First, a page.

Thursday, August 23, 2007

Trust your power meter, trust yourself















The other day, riding in the rain, my Powertap head unit went a little crazy on me (as you can see from this picture). It occurred to me that many athletes may feel a bit lost when something like this happens.

Some riders dread the power meter. They see it only as a burden, a device that only serves to punish them. They would love to just throw the thing away and ride how they feel. There are also those that become too attached to their power meter. Without the feedback, they are lost. Some may not even do the workout. If there isn't a power file, what's the use?
Though everyone uses their power meter in a different capacity, what I would really like to see from my athletes is something in between the two extremes. A power meter is a very powerful tool. It can help you make sure that you do the workout correctly, help you pace yourself, give you quantitative data on how you improve, and measure the difficulty of your rides or races. Not to mention, it is a great way to show your coach what is really going on with your training. However, it is important to remember that it is only a tool. Even without the power meter, the power is still there. One of the most important reasons to have a power meter is to fine tune your own sense of perceived exertion. In other words, after a while, you should pretty much know what doing your workouts correctly feels like, with or without the power meter. Below is a list of comments that I would not like to hear from athletes regarding the use of their power meters...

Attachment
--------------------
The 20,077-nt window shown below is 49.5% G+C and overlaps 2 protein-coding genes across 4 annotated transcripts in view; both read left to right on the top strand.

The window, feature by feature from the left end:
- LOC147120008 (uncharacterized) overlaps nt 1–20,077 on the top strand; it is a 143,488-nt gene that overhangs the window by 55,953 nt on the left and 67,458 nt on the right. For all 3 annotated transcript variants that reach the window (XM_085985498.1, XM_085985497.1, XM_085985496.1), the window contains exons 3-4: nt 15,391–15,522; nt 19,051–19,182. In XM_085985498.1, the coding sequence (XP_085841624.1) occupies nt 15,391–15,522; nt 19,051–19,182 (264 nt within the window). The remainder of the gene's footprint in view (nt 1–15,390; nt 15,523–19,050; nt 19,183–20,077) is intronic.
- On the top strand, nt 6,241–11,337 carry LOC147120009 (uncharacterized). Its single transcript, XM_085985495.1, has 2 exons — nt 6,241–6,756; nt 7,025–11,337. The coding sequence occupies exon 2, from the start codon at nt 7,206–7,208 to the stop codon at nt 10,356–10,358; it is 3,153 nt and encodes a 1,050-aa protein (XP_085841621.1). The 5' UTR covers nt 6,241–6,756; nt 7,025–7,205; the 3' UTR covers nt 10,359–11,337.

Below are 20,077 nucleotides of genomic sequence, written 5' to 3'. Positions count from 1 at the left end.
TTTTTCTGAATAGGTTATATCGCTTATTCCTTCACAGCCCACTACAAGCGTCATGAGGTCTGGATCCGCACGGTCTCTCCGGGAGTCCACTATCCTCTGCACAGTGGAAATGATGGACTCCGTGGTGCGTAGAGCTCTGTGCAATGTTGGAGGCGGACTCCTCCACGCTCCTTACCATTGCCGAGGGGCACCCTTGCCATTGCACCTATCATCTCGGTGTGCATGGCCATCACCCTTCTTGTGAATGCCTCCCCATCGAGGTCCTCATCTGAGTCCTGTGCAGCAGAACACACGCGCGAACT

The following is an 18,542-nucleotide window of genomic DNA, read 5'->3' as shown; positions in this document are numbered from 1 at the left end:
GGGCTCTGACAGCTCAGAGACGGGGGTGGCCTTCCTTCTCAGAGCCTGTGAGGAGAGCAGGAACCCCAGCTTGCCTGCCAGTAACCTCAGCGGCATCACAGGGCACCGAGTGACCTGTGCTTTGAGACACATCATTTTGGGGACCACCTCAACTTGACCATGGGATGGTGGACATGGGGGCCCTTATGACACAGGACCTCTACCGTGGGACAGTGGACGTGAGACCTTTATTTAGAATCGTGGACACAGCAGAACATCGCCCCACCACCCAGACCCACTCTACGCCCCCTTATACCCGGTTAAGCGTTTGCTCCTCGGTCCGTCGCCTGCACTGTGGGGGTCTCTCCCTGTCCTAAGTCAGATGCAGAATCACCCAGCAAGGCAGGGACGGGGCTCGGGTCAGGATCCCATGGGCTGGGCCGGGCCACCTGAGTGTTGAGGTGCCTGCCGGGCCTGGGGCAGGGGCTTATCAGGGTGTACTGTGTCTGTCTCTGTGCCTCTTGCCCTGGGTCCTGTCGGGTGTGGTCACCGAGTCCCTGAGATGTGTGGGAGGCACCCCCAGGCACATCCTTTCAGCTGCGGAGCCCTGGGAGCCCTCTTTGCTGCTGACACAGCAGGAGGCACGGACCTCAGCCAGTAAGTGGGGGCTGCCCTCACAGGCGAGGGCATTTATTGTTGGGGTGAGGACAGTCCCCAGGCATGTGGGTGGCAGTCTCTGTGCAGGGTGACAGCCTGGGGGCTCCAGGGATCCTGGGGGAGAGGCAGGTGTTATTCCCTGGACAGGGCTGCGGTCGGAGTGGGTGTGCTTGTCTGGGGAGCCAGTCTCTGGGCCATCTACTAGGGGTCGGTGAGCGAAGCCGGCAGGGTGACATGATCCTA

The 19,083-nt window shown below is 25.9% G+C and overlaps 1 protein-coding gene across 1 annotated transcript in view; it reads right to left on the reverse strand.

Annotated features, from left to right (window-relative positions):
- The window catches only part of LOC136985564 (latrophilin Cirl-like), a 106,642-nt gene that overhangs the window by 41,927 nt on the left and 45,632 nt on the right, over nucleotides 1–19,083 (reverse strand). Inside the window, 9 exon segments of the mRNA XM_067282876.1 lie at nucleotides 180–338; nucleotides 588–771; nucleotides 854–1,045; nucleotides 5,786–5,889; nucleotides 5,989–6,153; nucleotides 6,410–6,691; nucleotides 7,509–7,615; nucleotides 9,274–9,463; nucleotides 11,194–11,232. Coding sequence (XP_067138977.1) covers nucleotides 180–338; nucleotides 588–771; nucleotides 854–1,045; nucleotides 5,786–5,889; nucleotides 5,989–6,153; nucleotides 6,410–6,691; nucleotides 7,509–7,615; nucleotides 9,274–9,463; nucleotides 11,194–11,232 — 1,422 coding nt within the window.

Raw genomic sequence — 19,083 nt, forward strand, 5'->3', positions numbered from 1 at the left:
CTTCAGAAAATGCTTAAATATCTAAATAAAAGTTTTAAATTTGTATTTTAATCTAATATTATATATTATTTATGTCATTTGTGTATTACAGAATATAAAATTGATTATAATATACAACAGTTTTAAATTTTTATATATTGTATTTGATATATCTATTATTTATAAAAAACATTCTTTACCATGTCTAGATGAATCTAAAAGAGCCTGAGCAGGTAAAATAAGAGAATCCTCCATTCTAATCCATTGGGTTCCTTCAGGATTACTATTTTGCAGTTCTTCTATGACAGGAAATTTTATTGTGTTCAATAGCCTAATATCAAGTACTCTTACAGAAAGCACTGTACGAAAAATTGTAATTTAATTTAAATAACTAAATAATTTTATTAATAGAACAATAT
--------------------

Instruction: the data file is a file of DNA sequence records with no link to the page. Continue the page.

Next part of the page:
Bad: "My power meter stopped working half way through my ride, so I just rode how I felt"
Should be: "My power meter stopped working half way through my ride, so I tried to do the workout appropriately based on feel"
Bad: "I was in this race and I looked down and saw that I was putting out 700 watts going up the hill. I can't sustain that kind of wattage, so I dropped out"
Should be: "Although I wasn't looking at my power during the race, when I downloaded the file afterwards, I saw that I was putting out 700 watts every time going up the hill. No wonder so many people didn't finish"
Bad: "I felt really good today on my endurance ride, so I went really hard and tried to average the highest wattage I could"
Should be: "I felt really good today on my endurance ride, so I had to use the power meter to hold myself back a bit"
Bad: "I want to be a Cat. 2, and I saw a chart that said that Cat. 2s have an LT power to weight ratio of 4.44 watts/kilo, so I do all my LT intervals at that level"
Should be: "On my last LT test, my power-to-weight ratio was 4.00 watts/kilo. While this is above average for a Cat.3, it is below average for a Cat. 2, so I know that if I upgrade I will need to work on sustained power."

2 Comments:

Anonymous todae said...

I got a power meter to see a much energy do I consume and the fact to seeing it really help me in saving it!

September 21, 2009 at 6:58 PM  
Blogger Colin said...

Todae-

Thanks for your comment, but remember not to confuse the work done on the bike (kJ) with the energy your body consumes (kCal) even though the two numbers can often be close. See my article "kJ vs KCal" from May, 2008 (http://www.cadencecycling.com/training/blog/2008/05/kj-vs-kcal.aspx)

October 13, 2009 at 8:27 AM  

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